I’ve heard this, and it’s dead wrong. He has not.

To all you people paranoid about executive orders, Obama has actually had an average number of executive orders.

To date, Obama has issued 213 executive orders, the most-recent being an order to implement a national HIV/AIDS strategy. Bush (W.) had 291, and I’m betting Obama will be right around that by the time he’s out of office.

The most executive orders issued by a president was 3,721 by Franklin Roosevelt. The least issued was 0 by William Henry Harrison (which isn’t fair, because he died 32 days into his presidency). Aside from Harrison, John Adams, James Madison, and James Monroe each issued 1 order.

Generally, presidents build on past orders, or elaborate policy points. Occasionally, they revoke orders. For example, President Bush (W.) revoked order 12667 (Regan’s order) and replaced it with order 13233, which limited access to past presidential documents. This order was partially struck down in 2007, and Obama revoked Bush’s order with order 13489. … This is really how presidential work gets accomplished.

While on the subject: to all you people who say that Reagan was all about small government action, he issued 381 executive orders — making him more active than any president since.

What is the POINT!?

This is what the president does to direct how the federal government works and functions, and, more importantly, it’s how presidents make their mark. Essentially, the president is the CEO, and these executive memos dictate what is emphasized, articulated, and expanded.

But the president isn’t without guidance. (S)he has past orders to evaluate where the government is, and where it should go. Keep in mind there are a ridiculous number of orders — so it’s basically a legal structure, and the federal government develops as presidential orders do.

EVERYONE: The president never comes in and reinvents the wheel; instead, they articulate and expand existing orders and policies. I mean really, the presidential season is coming up, and everything the hopefuls say is going to be a lie — and then everyone is going to be mad when they find out they’re all lying. In reality, the president is constricted not only by checks and balances (Congress and the judicial), but also by existing orders that preceded him (or her). So when you’re looking for a candidate, I suggest you look more at their personal interests rather than what they say their policy positions are — because those are all lies.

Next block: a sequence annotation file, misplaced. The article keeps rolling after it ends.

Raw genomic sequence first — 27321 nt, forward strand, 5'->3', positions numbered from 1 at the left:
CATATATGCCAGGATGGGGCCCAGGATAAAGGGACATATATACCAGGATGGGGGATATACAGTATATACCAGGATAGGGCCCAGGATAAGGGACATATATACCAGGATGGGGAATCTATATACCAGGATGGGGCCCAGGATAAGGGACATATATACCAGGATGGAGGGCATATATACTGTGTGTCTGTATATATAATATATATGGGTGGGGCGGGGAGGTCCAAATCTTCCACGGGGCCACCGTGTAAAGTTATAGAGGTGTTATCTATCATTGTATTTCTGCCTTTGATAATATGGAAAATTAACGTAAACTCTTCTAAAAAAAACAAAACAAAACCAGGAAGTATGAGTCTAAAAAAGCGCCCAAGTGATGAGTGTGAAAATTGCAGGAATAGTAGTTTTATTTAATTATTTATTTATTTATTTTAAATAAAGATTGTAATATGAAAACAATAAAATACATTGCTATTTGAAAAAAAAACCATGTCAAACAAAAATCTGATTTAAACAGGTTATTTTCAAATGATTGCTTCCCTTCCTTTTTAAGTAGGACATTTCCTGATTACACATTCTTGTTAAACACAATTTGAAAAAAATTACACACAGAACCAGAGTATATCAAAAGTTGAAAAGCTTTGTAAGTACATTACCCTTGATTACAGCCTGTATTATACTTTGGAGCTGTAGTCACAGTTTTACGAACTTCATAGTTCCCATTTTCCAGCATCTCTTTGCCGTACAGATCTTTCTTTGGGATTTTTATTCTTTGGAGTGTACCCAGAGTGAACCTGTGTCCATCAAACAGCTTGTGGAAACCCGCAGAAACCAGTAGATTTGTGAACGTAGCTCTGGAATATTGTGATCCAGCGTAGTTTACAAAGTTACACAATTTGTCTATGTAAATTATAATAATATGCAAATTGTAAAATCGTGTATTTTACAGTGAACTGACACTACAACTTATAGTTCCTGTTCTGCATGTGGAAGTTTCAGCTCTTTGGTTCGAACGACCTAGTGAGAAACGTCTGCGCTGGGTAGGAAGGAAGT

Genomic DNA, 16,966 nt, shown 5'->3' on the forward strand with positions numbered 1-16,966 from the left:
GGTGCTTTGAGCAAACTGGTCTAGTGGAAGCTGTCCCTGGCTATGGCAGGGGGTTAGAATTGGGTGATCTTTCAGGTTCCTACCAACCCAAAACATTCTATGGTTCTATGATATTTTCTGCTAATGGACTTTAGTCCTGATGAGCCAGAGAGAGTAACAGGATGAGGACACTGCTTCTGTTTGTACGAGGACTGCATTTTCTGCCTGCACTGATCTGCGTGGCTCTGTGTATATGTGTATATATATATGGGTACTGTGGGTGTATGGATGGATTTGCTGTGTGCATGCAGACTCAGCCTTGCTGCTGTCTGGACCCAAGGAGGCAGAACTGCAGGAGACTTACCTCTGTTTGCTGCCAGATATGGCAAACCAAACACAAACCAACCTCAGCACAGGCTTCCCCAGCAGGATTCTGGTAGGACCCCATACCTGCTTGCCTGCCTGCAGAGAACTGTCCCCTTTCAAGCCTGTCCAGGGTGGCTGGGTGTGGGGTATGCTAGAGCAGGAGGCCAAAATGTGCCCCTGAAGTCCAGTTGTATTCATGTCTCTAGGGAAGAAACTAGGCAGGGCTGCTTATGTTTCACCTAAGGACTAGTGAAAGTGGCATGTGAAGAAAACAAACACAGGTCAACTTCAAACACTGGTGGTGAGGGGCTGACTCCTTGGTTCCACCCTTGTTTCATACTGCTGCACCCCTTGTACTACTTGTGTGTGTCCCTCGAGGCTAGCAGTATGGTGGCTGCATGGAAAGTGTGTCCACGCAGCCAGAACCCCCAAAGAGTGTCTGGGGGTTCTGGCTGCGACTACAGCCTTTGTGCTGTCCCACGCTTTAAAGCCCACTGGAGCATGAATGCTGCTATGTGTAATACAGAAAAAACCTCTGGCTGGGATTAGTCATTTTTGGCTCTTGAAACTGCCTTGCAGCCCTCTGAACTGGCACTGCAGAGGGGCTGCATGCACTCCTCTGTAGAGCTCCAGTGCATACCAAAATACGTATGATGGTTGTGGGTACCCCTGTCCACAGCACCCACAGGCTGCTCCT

As with anything in the United States, executive orders can be challenged by Congress or the Supreme Court. If one branch doesn’t like what’s going on, it can always question other branches. Congress can also strike down parts of an executive order — with the mighty VOTE!

So really, if you want to know what the president is doing, instead of listening to some ridiculous talk show host, you can read the orders — because they’re all published these days.

BUT, keep in mind the president doesn’t sit around writing orders all day. (S)he also has to schmooze with diplomats and world leaders, go on PR visits around the country (and world), meet with cabinet memebers, talk with national security advisors, speak on the country’s “vision,” and talk with representatives all day. Not to mention deal with the press.

Regardless, presidential orders are a good way of getting a feel for the administration and its emphasis.


One thought on “What is an executive order?

  1. Pingback: OPINION: Is Barack Obama a good president? | Political Ideas and Education